George Romero is a god in the horror community. With a legendary filmography, he single handedly brought zombies into mainstream cinema. While most are familiar with the ‘Dead’ series, Romero has quite a few films that get a fraction of the attention. One of his lost treasures is a 1973 film titled ‘The Crazies’. The movie has flown under the radar for decades, but recently surfaced as part of the ‘remake/re-imagining’ era that seems to be overtaking theatres today. What happens when Breck ‘Sahara’ Eisner is given free rein in Romero’s world? Things get a little crazy.
Imagine living in the small town of Ogden Marsh, Iowa. It’s a farming community where everyone knows everybody. One day, while enjoying a high school baseball game with the majority of the townsfolk, a member of the community randomly walks on to the field with a shotgun. He looks dazed and confused when approached by the local sheriff David Dutton (Timothy Olyphant). After a few words, Sheriff Dutton has no choice but to fatally shoot the man. There is no explanation for the unusual behaviour. The next day, David’s wife Dr. Judy Dutton (Radha Mitchell), treats another man who was brought in by his wife. His behaviour is odd as well and turning worse by the minute. All of the sudden this once peaceful town is unravelling with confusion, chaos and violence. The military steps in. Rather than help, they seem to be covering things up and doing whatever it takes to reduce the spread of this mysterious outbreak. It is up to a few locals to try and deal with not only the military, but ‘The Crazies’ as well.
The opening scenes in ‘The Crazies’ are outstanding. The film starts of very strong by unfolding the problems quickly without giving many answers to the odd behaviour and violence. There is a lot of tension and genuine fear that helps provide a solid foundation for the movie. When the military steps in, the intensity drops off a bit. While the rest of the movie has a good pace, it never quite gets back to the quality provided in the first thirty minutes. Holding the film together throughout is Timothy Olyphant. Eisner couldn’t have gotten a better lead. Olyphant is an outstanding everyman. He loves his wife, cares about his town, and strives to do the right thing regardless of the situation. Sheriff Dutton is the backbone of the film and provides an element that is missing from a lot of horror movies – heart. Another standout is Dutton’s right hand man Russell Clank (Joe Anderson). Does he have the virus or is he just crazy? While everyone else seems to be quickly losing their minds, Clank keeps clinging to his sanity. Anderson balances the emotions perfectly and gives another layer of horror to the film. The rest of the cast does well in their respective roles, but without Olyphant and Anderson, the film would lack depth and find itself searching for an audience.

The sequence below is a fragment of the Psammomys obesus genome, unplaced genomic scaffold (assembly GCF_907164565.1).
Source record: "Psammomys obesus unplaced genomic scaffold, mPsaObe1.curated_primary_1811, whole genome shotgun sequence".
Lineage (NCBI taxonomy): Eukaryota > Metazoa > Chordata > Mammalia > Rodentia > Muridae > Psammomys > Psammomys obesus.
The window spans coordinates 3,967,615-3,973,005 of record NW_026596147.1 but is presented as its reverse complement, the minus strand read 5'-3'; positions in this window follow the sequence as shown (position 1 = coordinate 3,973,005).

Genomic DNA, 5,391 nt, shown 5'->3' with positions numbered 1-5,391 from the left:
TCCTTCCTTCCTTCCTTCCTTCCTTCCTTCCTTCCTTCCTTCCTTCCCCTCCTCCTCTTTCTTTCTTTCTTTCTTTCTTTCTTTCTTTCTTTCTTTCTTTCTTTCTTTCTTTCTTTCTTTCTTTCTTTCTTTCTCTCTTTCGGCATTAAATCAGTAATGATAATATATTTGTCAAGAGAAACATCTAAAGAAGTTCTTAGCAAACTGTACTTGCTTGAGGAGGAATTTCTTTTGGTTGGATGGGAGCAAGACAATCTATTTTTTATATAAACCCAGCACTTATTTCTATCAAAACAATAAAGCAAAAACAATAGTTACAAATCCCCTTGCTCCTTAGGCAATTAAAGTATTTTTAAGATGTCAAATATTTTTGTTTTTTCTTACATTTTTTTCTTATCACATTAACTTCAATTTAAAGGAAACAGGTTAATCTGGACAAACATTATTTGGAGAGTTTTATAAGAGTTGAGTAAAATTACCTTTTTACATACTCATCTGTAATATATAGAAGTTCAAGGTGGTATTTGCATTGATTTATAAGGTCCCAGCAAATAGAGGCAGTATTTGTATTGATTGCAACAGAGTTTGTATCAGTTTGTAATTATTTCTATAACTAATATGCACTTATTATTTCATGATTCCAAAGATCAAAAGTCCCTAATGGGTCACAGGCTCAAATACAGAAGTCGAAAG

Horror movies typically utilize the full sound field to enhance the scare factor. This DVD wants you to know that ‘The Crazies’ are all around. While a great deal of the sound is up front, the rear speakers which typically don’t get used much will be thumping with music, effects, screams and more. There is great use of directional activity that gives more depth to the on-screen action. Even with this aggressive mix, the dialogue is mixed well and understandable throughout the film.
One complaint about the original 1973 version of ‘The Crazies’ is that it can be a bit too slow at times. Breck Eisner certainly took care of that problem with his 2010 re-imagining. Scaling back a bit on the social commentary, it hits the ground running and doesn’t let up. The beginning of the film is excellent – some of the best horror that can be seen. Once the military plot starts to settle in, the movie loses some of its intensity. As far as remakes go, ‘The Crazies’ is one that makes the cut. The DVD has good video, aggressive audio, and a lot of extra features that add value to the disc. Horror fans won’t be disappointed with this release.